In the state of Maryland, a couple considering ending their marriage has another option available before jumping right to the divorce process. Although they are not that common, a legal separation can be used in a situation where a couple is still figuring out whether they want to try and make their marriage work or if they want to go ahead with the divorce.
If a couple agrees to a legal separation, the court still makes a number of determinations regarding property division and child custody. Further, a spouse may also be entitled to separation maintenance, which can include the equivalent of spousal support and child support. If the couple later decides to get a divorce instead of working on the marriage, the separation maintenance can have an impact on what each spouse could be awarded during the actual divorce.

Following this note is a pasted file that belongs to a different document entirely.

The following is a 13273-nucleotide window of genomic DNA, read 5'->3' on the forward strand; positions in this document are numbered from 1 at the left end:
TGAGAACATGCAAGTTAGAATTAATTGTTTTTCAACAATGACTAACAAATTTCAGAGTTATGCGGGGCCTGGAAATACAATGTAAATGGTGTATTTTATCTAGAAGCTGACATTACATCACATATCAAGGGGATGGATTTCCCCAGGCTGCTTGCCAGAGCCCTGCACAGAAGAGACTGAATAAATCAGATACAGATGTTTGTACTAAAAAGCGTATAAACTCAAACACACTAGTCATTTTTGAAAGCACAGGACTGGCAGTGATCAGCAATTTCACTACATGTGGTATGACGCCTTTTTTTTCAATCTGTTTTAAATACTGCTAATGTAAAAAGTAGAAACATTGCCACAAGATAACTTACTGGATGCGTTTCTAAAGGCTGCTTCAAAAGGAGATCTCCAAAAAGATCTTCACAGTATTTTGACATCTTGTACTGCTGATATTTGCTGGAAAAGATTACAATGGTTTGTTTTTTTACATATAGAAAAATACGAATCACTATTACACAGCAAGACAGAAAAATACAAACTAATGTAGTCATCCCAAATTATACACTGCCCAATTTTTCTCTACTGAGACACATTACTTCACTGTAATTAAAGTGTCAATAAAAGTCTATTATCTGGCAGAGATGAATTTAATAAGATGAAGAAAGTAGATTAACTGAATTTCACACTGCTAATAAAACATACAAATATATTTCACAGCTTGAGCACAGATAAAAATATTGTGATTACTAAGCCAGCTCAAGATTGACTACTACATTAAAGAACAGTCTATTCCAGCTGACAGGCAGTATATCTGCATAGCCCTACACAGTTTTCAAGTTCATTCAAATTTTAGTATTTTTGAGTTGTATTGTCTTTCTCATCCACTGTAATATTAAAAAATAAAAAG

In Maryland, a couple can voluntarily separate before filing for divorce. This is a known as a limited divorce. Although this does not end the couple's marriage, any property obtained during the legal separation may be considered separate property. However, it should be noted that the spouses need to be living in separate places for the year before they can file for an absolute divorce.
For many couples, a legal separation allows both parties to reevaluate the marriage and determine if they can work through the disputes and problems. If a couple legally separates, however, they must still reach a separation agreement that will have an influence on how the court will handle the situation in the event the couple decides to ultimately dissolve the marriage. As such, a family law attorney may negotiate a separation agreement for a spouse who is intending to seek a divorce. The agreement may include parenting rights and marital property division.